The Center for Biological Diversity, an environmental group based in Arizona, filed suit against Interior Secretary Ken Salazar on Monday, alleging the U.S. government negligently assessed effects of a potential oil spill.
In a press release detailing the lawsuit, the center’s oceans director, Miyoko Sakashita, says that the risks of offshore drilling weren’t properly examined in the past: “While Salazar’s conclusion that exploration drilling in the Gulf posed little risk of a large oil spill was dubious at the time it was made, in light of BP’s calamity that position is completely untenable. … The public deserves disclosure and a full analysis of the true impacts of oil drilling off our coasts.”
According the the center, all oil drilling currently taking place in the gulf is reliant upon “assumptions made in 2007 that oil spills would not put endangered species at risk.” In a 2007 Oil-Spill Risk Analysis published by the Department of the Interior’s Minerals Management Service, the liklihood of a spill seriously affecting endangered species was dubbed “extremely low.”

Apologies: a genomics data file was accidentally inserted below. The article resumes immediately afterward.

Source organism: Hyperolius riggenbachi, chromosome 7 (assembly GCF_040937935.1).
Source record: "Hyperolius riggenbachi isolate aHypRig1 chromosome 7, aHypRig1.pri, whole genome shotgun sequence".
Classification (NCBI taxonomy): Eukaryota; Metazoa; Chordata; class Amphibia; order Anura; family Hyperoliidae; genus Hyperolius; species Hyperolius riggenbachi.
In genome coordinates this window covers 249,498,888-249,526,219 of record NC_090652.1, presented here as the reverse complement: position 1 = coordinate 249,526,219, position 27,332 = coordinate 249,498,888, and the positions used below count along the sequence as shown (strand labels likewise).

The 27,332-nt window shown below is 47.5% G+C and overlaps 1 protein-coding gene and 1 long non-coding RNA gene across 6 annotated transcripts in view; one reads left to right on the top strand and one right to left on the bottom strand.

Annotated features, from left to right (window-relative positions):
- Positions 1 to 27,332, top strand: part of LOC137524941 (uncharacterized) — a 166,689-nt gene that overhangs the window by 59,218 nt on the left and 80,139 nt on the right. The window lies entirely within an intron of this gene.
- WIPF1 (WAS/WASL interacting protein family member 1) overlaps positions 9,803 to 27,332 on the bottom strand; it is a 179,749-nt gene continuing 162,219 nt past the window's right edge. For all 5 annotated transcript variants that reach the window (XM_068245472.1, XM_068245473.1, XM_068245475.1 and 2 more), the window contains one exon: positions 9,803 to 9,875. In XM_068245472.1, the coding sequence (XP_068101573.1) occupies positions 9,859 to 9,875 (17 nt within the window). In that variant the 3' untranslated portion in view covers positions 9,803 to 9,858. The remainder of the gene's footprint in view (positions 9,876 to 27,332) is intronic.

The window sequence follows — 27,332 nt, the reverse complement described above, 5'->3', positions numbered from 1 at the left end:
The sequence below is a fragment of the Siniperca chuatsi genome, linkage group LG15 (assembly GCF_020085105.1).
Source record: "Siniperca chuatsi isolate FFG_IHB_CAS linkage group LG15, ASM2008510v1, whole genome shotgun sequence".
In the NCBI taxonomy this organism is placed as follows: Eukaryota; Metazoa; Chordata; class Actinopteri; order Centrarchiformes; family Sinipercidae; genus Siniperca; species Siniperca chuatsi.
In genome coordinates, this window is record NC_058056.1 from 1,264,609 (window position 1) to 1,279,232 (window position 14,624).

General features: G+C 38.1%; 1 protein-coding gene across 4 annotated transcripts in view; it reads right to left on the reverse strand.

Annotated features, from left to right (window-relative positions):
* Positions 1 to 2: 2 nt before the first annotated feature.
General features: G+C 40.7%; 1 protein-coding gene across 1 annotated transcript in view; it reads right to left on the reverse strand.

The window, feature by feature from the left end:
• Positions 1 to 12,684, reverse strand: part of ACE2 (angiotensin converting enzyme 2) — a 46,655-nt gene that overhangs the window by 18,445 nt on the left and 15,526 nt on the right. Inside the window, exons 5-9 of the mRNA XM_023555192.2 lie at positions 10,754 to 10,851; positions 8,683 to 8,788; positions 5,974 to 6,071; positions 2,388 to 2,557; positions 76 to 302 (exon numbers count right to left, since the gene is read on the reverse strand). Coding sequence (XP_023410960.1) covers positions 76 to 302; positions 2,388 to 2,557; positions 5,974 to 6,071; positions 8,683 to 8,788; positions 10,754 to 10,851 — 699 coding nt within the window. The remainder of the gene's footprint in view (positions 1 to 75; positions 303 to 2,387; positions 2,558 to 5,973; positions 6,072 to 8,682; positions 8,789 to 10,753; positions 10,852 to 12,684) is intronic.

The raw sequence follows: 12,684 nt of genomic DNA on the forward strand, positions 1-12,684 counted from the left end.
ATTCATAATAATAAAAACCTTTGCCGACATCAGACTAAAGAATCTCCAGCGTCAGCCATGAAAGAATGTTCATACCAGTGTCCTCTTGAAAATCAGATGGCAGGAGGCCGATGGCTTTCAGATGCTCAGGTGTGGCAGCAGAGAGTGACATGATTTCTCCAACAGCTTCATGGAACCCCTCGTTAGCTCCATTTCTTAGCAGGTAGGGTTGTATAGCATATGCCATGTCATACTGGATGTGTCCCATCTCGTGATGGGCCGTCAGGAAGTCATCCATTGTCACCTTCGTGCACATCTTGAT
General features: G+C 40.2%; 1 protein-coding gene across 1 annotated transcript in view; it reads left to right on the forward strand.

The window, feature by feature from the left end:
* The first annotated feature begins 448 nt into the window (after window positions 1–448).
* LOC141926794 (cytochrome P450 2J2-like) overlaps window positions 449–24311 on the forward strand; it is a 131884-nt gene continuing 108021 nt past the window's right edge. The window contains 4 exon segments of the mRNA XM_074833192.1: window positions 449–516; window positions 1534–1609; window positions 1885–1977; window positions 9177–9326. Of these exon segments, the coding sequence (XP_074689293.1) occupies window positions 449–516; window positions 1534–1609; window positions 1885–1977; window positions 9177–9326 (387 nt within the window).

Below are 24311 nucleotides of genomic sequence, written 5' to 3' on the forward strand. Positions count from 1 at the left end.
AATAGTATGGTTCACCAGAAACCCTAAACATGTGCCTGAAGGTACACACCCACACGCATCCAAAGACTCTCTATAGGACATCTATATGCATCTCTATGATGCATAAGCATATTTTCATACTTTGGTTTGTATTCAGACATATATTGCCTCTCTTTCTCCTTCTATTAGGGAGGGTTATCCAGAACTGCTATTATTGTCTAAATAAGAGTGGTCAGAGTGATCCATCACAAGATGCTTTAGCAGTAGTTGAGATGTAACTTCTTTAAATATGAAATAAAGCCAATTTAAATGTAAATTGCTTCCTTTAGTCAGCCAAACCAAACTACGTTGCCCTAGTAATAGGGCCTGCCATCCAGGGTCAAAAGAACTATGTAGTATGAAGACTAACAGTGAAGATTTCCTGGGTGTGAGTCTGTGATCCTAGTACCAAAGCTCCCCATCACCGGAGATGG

But Sakashita doesn’t place all the blame on the Interior Department. In the June 26 press release, she said that statements made by the president were also incorrect: “Like Obama’s April 2 statement that ‘oil rigs today generally don’t cause spills,’ the administration’s assumption that the largest possible oil spill was 15,000 barrels — less than one day of oil spilled from the ruptured BP well — has been proven absurd by the Gulf oil disaster.”
The lawsuit claims that Salazar must be held liable for failing to uphold the Endangered Species Act, which requires that the actions of all federal agencies must not “jeopardize a threatened or endangered species.” Threatened species like Kemp’s Ridley sea turtles, sperm whales and bluefin tuna are all at a heightened risk due to the spill, which has released more than 11 million gallons of oil into the Gulf of Mexico.
This is the sixth lawsuit the center has filed regarding the gulf oil spill.